"Where we have new proposed legal language on the table that has garnered certain interest and stimulated constructive discussions and in some cases expressions of support, in the open-ended meetings of the Group and in the facilitator process, the aim is to capture that progress, on which we can continue to explore possibilities to build when we resume our work," he assured members.
On issues where there is less progress, he suggested that there will be further discussions on more "conceptual approaches."
"Where no new bridging proposals have yet been tabled on issues that remain of importance to some members, these issues will be acknowledged in a way that gives full recognition to their importance without simply replicating the many alternatives and bracketed formulations of the W/274 text (negotiating texts in document TN/RL/W/274), as this would render the current exercise pointless, and would even cast doubt on the utility of the very constructive bridging work done so far this year," the chair said.
The first drafts to be issued by the facilitators along with the revised versions of the negotiating text are "meant to be a starting point for constructive discussions in the fall [in September] that hopefully will generate convergence around a single legal text on a given point, or where this is not possible, set up binary options for heads of delegations to consider further," he added.
The starting point documents, he emphasized, "will be entirely without prejudice to any Member's position" and the facilitators will make this point clear by recalling through different means the continuing relevance of the negotiating texts.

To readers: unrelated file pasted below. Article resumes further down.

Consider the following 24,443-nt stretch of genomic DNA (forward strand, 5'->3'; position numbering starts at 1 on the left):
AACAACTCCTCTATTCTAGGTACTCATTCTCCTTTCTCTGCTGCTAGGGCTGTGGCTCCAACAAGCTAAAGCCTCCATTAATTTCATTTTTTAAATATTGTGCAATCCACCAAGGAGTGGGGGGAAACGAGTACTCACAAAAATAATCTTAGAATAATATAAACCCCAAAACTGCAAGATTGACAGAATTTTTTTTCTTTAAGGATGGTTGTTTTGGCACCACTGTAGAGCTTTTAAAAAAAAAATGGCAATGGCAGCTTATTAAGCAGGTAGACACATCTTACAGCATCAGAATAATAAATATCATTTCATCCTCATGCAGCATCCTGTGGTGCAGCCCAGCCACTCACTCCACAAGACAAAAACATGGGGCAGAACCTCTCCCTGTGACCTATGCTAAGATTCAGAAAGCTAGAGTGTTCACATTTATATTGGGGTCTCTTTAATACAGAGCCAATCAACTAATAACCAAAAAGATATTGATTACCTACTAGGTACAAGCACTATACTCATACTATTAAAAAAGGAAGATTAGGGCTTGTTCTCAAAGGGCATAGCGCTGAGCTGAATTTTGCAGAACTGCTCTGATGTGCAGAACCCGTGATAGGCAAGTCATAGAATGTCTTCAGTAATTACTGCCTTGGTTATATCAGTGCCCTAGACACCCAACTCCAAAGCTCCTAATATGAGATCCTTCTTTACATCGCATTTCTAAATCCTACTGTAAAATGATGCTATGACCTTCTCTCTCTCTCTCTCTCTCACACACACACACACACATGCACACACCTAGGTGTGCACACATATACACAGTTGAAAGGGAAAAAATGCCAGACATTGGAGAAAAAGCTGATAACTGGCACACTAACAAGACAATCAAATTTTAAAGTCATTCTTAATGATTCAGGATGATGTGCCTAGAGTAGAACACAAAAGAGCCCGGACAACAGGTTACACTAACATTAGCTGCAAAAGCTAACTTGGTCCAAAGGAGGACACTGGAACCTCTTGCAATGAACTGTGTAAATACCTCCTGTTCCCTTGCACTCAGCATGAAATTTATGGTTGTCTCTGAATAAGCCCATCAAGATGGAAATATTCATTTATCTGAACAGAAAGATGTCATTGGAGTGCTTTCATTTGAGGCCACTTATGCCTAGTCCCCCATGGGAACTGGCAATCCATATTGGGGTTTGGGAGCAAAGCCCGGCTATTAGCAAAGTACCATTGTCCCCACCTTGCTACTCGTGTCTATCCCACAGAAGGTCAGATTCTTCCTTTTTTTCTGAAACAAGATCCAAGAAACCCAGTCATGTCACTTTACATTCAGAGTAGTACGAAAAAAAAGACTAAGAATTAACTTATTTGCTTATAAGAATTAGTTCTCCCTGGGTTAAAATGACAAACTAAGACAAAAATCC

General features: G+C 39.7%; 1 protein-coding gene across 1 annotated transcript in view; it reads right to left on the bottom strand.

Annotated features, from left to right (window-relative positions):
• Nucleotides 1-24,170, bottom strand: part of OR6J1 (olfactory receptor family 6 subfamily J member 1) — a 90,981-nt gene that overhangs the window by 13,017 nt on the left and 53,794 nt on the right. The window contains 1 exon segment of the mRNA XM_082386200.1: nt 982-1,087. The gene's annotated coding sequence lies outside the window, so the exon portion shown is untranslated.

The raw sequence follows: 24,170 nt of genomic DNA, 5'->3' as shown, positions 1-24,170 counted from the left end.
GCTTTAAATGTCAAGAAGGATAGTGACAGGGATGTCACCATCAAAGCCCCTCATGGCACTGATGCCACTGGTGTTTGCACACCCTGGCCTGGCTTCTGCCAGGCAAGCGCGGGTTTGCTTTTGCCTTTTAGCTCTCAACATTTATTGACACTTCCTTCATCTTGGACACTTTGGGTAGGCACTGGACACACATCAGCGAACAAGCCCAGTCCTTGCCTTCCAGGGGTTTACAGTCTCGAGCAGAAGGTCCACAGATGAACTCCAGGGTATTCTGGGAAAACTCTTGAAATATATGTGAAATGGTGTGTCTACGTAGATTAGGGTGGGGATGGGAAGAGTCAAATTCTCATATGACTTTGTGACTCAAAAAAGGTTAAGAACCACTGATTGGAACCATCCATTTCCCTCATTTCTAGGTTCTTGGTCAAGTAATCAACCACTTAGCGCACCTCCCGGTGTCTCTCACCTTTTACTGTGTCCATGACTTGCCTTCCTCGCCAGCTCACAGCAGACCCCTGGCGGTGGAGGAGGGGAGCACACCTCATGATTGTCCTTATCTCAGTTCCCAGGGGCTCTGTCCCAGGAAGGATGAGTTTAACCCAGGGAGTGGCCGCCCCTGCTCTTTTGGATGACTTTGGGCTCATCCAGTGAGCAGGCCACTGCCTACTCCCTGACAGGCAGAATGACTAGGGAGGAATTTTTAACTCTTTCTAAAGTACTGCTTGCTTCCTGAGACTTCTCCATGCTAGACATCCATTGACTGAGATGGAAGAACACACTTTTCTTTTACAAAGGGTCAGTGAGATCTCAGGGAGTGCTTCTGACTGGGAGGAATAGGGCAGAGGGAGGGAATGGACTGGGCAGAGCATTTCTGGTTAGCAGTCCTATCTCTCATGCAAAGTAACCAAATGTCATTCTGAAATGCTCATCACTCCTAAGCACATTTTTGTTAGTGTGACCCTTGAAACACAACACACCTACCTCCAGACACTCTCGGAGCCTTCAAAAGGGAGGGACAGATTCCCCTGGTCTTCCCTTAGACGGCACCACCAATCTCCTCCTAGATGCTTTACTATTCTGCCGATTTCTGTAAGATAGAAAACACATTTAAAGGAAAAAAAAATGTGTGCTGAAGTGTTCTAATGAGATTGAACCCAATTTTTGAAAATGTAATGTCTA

The drafts circulated by facilitators "are simply inputs into the negotiations, an attempt to identify where there might be the possibility of building traction around some ideas that have already benefited from the Group's collective work."
"So rest assured, all ideas are still on the table," the chair argued.
"It is past time for each delegation to move out of its comfort zone and to really engage and find compromises with as many other delegations as possible on all of the issues it considers important," he said.
As a follow-up to the chair's email, different facilitators issued their respective drafts from 2 July.
The facilitator Ms Katherine Dellar of Australia, who is tasked with the issue of "overfishing and overcapacity," has issued the first draft on 3 July.
She said, "there remain multiple different approaches in play, with Members yet to agree which approach is most suitable, and most achievable."
The draft includes the controversial proposal by the United States and Australia on capping of fisheries subsidies at the current level.
It is not clear whether the facilitator's draft on "overfishing and overcapacity" includes the ACP group's proposal that was also issued on 2 July.
The ACP group has proposed that "capital and operating cost subsidies to fishing vessels and fishing or fishing activity, provided to large-scale industrial fishing, except (those) provided by developing countries within their exclusive economic zone (EEZ), shall be prohibited."
The facilitator on the issue of overfished stocks, Mr Gustavo Cunha Machala of Brazil, issued his draft on 28 June, stating that "many divergences remain among Members on overfished stocks pillar - there is no agreement yet, for example, on the most basic aspect: the approach for the prohibition."